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The Advantages and disadvantages of TNCs

Multi-national or Trans-national companies are ones which locate their factories throughout the world. This gives them many benefits, such as access to the world market, cheap labour, cheaper production costs, and therefore greater profits. The headquarters of the company remains in its original country, usually one of the most developed countries in the world, such as the UK or USA. They then have factories throughout the world, which either make parts or entire finished products for the company to sell on the world market.

Most of the largest multi-national companies are oil companies such as BP and Exxon (Esso), as well car companies (for example, Ford, Toyota, Nissan and Volkswagen). Other well-known companies such as Coca-Cola, IBM and Sony are also defined as being multi-national.

Multi-national companies locate around the world for their own benefit - in other words - to make as much money as possible. They bring with them both advantages and disadvantages for the country that plays host to them.

How do multi-national companies affect their host country?

Investment:

Advantages: The companies bring much needed money into the country. Although most of their profits do return to the companyís country of origin, the local economy does benefit.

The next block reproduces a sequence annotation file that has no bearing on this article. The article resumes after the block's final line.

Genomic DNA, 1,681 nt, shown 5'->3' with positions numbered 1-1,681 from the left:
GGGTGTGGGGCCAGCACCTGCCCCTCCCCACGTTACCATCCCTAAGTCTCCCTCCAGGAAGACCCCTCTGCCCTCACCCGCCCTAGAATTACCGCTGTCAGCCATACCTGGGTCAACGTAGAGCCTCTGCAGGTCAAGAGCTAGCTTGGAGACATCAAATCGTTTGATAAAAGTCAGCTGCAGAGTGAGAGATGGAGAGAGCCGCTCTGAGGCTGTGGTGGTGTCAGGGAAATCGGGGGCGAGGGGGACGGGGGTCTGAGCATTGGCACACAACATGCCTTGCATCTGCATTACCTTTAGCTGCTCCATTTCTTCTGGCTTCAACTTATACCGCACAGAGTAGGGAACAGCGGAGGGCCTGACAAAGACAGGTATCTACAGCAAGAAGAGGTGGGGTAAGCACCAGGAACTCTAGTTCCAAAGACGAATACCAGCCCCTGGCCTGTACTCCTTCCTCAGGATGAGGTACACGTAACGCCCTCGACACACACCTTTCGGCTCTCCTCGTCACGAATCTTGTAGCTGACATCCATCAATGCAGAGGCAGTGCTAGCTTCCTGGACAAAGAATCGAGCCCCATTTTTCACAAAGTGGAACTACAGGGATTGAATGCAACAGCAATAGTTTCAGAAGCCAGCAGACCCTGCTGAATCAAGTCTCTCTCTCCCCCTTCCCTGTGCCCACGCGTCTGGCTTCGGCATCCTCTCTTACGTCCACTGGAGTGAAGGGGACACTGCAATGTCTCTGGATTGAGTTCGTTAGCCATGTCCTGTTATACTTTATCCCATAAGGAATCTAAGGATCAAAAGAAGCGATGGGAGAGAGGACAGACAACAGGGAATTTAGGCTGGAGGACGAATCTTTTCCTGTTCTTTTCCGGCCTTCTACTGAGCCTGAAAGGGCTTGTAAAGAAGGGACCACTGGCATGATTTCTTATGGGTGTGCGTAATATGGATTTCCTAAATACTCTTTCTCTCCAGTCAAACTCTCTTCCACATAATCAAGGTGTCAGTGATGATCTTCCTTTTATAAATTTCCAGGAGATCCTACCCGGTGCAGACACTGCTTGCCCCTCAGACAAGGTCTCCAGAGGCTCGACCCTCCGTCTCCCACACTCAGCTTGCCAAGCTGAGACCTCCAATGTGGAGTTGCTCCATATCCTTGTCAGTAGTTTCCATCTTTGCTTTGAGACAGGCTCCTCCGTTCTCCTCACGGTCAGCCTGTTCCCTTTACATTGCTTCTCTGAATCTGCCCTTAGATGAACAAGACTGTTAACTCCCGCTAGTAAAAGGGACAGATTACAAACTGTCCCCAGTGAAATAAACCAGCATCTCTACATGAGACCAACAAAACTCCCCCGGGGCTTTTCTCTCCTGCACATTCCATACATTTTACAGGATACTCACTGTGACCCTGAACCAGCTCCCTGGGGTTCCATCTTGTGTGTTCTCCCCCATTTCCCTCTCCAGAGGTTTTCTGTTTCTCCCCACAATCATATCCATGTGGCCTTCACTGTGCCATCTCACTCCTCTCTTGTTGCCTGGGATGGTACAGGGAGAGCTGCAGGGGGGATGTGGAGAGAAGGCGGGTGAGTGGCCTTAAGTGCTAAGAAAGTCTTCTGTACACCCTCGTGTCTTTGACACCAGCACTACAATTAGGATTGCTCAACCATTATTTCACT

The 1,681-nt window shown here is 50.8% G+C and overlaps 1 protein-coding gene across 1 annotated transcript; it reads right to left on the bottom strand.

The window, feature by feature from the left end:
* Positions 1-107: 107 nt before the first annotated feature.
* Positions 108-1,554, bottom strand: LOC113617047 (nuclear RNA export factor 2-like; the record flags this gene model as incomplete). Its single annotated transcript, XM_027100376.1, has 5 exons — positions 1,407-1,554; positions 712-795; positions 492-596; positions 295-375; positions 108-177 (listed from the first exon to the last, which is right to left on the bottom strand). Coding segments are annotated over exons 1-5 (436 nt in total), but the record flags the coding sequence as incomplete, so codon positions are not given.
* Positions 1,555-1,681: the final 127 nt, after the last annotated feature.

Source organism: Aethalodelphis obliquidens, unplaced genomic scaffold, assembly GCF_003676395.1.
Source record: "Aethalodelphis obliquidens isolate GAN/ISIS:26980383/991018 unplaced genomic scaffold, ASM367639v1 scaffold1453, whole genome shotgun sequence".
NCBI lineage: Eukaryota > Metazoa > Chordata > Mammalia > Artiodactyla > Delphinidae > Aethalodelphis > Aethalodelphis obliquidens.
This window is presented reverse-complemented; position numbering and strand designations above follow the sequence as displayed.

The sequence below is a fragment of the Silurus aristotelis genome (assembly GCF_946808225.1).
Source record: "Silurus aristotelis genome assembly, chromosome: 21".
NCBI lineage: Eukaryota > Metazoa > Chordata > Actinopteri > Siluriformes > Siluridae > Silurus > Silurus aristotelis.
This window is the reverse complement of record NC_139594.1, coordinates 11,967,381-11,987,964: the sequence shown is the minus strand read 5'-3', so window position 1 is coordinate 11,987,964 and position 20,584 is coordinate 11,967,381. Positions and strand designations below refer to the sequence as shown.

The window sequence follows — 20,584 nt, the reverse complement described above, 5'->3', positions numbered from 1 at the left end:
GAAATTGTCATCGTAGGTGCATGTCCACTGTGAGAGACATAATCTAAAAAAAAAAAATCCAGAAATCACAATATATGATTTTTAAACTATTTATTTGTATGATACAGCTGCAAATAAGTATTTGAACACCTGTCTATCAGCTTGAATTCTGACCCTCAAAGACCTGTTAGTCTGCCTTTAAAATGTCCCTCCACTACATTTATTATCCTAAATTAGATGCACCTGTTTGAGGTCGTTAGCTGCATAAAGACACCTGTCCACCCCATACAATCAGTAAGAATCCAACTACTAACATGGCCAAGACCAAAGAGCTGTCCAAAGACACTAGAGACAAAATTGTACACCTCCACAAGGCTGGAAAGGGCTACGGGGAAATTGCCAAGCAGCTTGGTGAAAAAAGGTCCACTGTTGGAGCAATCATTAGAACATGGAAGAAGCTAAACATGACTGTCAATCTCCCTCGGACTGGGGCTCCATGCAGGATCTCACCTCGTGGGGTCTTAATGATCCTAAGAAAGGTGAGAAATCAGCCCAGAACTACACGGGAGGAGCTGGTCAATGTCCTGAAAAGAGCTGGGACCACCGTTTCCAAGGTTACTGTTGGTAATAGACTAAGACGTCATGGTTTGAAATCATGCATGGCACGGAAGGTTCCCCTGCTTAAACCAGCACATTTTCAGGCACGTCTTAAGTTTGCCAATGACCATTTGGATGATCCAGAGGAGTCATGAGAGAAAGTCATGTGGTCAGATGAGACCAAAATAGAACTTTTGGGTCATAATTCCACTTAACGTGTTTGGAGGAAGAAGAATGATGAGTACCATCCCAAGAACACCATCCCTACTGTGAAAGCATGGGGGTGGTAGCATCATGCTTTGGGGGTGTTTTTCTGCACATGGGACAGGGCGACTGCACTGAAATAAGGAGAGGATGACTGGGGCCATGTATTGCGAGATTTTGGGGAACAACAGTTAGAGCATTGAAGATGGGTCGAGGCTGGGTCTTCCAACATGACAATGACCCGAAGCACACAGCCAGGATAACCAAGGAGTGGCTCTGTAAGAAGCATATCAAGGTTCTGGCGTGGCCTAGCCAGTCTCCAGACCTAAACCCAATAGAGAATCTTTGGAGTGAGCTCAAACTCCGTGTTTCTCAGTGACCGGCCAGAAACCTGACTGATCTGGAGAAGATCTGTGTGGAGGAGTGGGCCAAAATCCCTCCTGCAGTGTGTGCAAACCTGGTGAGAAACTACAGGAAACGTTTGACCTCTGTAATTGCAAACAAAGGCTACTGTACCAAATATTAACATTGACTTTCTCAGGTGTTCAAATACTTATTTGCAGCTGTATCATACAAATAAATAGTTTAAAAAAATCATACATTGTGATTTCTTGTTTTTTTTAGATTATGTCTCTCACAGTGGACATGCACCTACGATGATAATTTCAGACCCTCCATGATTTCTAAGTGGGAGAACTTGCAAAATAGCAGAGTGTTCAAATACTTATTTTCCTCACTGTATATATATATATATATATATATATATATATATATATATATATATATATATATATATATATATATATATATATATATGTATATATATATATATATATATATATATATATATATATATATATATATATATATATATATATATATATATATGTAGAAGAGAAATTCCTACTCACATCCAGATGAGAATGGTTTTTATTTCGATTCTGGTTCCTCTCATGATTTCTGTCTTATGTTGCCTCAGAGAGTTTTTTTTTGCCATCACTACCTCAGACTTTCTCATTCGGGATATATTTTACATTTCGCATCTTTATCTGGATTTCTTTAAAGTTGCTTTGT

Disadvantages: The wages paid to local workers are often low and some companies have been accused of exploiting the local workforce rather than benefiting it. There are often tax incentives for these companies to locate in countries in the Developing World. This added to the fact that they take most of their profits out of the country, means that the actual economic benefit to the country could be minimal.

Technology:

Advantages: The companies help the development of the country by bringing in technology and knowledge that the host country does not possess.

Disadvantages: Unless the company actively participates in a program to educate local companies in the new technologies, the countryís industry will not really benefit. Multi-national companies might be worried by sharing too much information, as they could find themselves with increased competition from local companies.

Transport:

Advantages: The new companies often help to improve transport links around the area.

Disadvantages: The transport links that do receive financial help from the multi-nationals often only serve the direct routes and needs of that company, not the wider area as well.

Employment:

Advantages: They create jobs for the local population.

Disadvantages: Often the jobs are highly skilled and so the company brings in their own people to do them. Also, the technological nature of many of these companies means that there arenít as many jobs as there might have been.

Growth poles:

Advantages: The new multi-national companies act as growth poles for other similar companies. They could encourage more companies to locate in that country once they see the benefits that it brings.

Disadvantages: Only a limited range of companies find that moving to a Developing World location is beneficial. They will only move there if it makes economic sense for the country. They do not consider the potential benefits to the host country.

Environment/Safety:

Advantages: Companies bring with them the technology and expertise to reduce harmful pollution and create a safe working environment.

Disadvantages: Many multi-national companies have very poor records on pollution and worker safety. They have been accused of trying to cut corners with both safety and pollution in order to keep costs down.